How can a young person stay pure? By obeying your word. I have tried hard to find you— don’t let me wander from your commands. I have hidden your word in my heart, that I might not sin against you. I praise you, O Lord; teach me your decrees. I have recited aloud all the regulations you have given us. I have rejoiced in your laws as much as in riches. I will study your commandments and reflect on your ways. I will delight in your decrees and not forget your word. (Psalms 119:9-16 NLT)

God Bless,
Dave

Communion message from today

Hello all, I led communion today at church. Here is a copy of what I shared…

Jesus surrendered three times

This week as I have been reflecting on communion for today one word has kept coming back to me – the word surrender. In particular I have been thinking about Jesus and His times of surrender. In the last week of His life alone, Jesus surrendered three times. I think this is worth reflecting on as we pause to take communion today.

1. Jesus Surrendered His Will in Gethsemane (Matthew 26:36-42)

A short time before Jesus was crucified He went to a place called the Garden of Gethsemane to spend some time alone in prayer with the Father. He was deeply troubled, as He knew that soon He would be going to die a painful death on the cross.  He threw Himself on the ground and cried out to God, “Take this cup from Me, but still not My will but Yours.” In this one sentence He expressed His heart to God the Father, and He surrendered His will completely and totally.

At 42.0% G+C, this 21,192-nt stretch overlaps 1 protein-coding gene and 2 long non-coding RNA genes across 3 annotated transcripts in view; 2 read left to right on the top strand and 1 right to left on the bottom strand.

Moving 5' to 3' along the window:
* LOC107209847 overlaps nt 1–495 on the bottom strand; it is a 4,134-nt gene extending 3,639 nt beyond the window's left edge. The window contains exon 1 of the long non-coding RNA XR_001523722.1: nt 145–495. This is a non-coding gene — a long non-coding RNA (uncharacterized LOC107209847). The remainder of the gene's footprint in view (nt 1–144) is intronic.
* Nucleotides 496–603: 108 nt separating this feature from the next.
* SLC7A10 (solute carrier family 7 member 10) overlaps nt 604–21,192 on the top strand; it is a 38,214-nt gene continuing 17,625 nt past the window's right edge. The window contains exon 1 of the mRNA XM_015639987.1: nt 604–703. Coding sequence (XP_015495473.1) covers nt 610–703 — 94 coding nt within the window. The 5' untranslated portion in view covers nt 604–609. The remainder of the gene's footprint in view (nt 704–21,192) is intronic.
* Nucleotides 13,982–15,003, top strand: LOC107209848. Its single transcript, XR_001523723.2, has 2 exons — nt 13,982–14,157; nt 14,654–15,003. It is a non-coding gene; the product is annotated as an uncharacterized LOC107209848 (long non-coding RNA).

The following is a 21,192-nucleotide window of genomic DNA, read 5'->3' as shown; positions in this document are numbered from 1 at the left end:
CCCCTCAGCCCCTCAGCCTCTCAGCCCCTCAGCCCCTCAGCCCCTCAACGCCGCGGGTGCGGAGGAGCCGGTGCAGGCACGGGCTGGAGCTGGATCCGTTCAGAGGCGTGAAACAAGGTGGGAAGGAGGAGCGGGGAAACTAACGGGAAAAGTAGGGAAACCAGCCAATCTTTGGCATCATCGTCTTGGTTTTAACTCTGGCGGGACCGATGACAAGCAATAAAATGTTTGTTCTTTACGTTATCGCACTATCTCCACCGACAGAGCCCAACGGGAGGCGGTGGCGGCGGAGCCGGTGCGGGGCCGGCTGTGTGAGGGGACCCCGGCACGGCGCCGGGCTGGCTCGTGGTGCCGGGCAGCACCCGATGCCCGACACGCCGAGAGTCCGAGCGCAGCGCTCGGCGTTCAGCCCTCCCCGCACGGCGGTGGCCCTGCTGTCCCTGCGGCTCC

2. Jesus Surrendered His Rights at Gabatha (Matthew 27:11-20)



When Jesus was taken before Pilate He was taken to a place called Gabatha or the Pavement as it is sometimes known. Pilate questioned Him about the charges brought against Him by the Jewish leaders, but Jesus chose to be silent and do the will of the Father.  In doing this Jesus surrendered His rights. Jesus stood firm when He was challenged and kept focussed on the bigger picture – the salvation of mankind. The salvation of you and I.

3. Jesus Surrendered His life at Golgotha (Matthew 27:32-38)



The Bible tells us that the name of the place where Jesus was crucified was called Golgotha. The heart of the gospel message is that Jesus died on the cross for the sin of mankind. He did this so we could all find salvation and live for eternity with Him. At any stage Jesus could have changed His mind and not gone through with the crucifixion, but He didn’t. He chose to surrender all. He did not even hold back His own life.

So as we prepare to celebrate communion today, let us remember Jesus and what He has done for us. Let us remember the three surrenders He did for us. He surrendered His will at Gethsemane, His rights at Gabatha, and His life at Golgotha.

Meditating on God’s Word

Here is some thoughts from today’s Life Application Study devotion. It is about meditating on God’s Word… Enjoy!

But they delight in the law of the Lord, meditating on it day and night. (Psalms 1:2 NLT)

You can learn how to follow God by meditating on his Word. Meditating means spending time reading and thinking about what you have read.

It means asking yourself how you should change so you’re living as God wants. Knowing and meditating on God’s Word are the first steps toward applying it to your everyday life.

If you want to follow God more closely, you must know what he says.